On the Koch brothers:
- “They are extreme right-wing ideologues who increased their wealth by $12 billion in one year. When Obama and Romney ran for President in 2012, both of them spent a little bit more than a billion dollars on their campaign. To the Koch brothers, a billion dollars is like $20 for ordinary Americans. For them, the only question is, ‘When does too much become counterproductive?’ They have literally unlimited sums of money.”
- “Right now, they can spend as much as they want through independent expenditures… so that the Koch brothers could stand in front of a group like this and have their candidates and say, ‘You want to run for governor of California? I’ve got a hundred million dollar check for you. There’s your speechwriter [pointing], there’s your media consultant. You work directly for me.’ They want another hundred employees in the U.S. Senate, another 435 in the House, and a big one in the White House. That is their vision for what democracy is about.”
- “You would think that somebody who believed in what they stood for would have the guts to go out and try to convince people. ‘This is what I believe, this is what my opponent believes, vote for me!’ – that’s called democracy! But they’re cowards! They are hiding behind their money. Shame on them.”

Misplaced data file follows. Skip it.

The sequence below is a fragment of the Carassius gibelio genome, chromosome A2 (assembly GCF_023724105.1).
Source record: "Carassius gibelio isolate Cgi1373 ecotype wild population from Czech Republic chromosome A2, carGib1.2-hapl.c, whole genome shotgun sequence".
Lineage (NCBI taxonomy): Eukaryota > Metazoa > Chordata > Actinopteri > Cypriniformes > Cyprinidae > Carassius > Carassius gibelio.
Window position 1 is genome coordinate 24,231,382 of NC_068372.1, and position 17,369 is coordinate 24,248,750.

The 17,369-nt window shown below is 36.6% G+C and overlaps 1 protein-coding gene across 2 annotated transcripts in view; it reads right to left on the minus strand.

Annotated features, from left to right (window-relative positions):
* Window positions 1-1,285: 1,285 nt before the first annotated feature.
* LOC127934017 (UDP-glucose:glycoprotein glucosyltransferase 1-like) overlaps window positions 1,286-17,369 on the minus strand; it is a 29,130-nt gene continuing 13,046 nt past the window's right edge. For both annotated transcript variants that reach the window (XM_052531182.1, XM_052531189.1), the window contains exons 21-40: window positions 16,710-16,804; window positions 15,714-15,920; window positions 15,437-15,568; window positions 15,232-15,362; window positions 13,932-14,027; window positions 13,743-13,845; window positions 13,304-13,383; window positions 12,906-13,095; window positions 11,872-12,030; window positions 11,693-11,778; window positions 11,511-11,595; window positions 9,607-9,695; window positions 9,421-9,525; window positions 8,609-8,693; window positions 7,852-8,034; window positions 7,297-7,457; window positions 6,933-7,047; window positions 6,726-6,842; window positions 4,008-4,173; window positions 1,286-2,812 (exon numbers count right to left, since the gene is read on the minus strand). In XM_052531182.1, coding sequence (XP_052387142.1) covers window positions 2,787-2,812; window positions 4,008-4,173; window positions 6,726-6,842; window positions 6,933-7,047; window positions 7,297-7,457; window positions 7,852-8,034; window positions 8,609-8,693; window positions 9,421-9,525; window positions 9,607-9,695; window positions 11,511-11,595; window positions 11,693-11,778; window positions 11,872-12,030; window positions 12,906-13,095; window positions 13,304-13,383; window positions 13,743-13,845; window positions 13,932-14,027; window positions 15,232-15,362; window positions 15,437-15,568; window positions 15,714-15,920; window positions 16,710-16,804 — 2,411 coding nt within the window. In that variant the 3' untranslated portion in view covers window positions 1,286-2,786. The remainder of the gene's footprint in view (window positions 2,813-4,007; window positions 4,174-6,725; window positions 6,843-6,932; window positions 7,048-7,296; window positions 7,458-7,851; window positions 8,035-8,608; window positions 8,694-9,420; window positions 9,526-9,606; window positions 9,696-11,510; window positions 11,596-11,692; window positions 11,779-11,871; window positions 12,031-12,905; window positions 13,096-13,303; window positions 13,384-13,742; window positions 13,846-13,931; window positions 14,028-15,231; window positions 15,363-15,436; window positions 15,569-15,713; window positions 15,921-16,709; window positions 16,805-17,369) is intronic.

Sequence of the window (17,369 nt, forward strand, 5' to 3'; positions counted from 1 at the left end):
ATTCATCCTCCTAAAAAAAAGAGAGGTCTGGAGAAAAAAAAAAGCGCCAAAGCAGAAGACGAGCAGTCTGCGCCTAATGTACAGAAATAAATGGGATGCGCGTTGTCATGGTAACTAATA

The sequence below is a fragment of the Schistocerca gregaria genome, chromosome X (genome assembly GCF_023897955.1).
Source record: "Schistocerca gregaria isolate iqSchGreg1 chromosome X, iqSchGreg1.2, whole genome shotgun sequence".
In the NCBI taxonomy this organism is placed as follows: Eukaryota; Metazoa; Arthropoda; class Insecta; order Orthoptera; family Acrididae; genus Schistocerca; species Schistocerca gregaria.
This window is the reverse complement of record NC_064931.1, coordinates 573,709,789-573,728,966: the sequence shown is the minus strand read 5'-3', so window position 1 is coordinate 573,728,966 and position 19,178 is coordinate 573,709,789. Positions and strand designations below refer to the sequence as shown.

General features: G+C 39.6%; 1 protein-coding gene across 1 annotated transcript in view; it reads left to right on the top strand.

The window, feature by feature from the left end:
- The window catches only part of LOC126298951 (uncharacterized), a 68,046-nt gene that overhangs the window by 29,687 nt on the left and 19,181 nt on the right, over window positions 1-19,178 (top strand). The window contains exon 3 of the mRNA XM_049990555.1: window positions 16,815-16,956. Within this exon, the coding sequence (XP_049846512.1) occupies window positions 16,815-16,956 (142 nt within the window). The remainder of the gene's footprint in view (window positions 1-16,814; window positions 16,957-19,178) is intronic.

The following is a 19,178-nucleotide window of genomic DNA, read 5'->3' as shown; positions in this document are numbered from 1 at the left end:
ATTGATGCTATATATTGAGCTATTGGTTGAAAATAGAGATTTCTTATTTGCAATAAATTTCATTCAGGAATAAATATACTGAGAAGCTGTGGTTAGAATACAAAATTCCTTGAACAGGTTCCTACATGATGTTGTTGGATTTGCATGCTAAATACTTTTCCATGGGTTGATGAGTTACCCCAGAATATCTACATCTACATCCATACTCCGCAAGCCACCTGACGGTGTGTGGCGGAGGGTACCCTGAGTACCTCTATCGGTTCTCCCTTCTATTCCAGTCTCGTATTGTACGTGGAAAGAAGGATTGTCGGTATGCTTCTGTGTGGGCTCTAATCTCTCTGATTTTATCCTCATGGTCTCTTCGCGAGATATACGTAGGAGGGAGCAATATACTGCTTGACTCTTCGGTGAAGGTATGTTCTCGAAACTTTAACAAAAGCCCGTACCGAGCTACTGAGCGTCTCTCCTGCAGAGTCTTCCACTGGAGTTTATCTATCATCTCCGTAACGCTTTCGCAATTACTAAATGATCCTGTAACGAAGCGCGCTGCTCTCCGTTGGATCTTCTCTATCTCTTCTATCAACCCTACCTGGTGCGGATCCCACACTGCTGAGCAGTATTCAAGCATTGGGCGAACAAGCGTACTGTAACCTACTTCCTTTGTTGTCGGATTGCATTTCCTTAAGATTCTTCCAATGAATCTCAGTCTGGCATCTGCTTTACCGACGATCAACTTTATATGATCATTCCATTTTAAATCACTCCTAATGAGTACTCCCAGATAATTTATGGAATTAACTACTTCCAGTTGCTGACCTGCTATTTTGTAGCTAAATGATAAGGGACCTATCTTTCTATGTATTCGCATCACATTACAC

- “The danger right now – I worry very much that if present trends continue, we will see this country become an oligarchic form of society and not a democratic form of society. The Chevrons of the world, the Koch brothers and the others, they are very religious people. Their religion is greed.”
On the minimum wage:
- “Everybody in this room understands that a $7.25 federal minimum wage is a starvation wage. We brought forth a bill in the Senate – it didn’t go as far as I would like it to go – it was for $10.10 an hour, which would have lifted over 25 million Americans, given them a pay raise. We could get virtually no Republican support for that.”
On the “greatest crisis happening in America”:
- “Since 1999, the typical middle-class family has seen its income go down by almost $5,000 after adjusting for inflation. Incredibly, that same family earned almost $500 less last year than it did 25 years ago…. In other words, the working class of this country is on the move. The problem is, we’re moving in the wrong direction. We’re moving down rather than up.”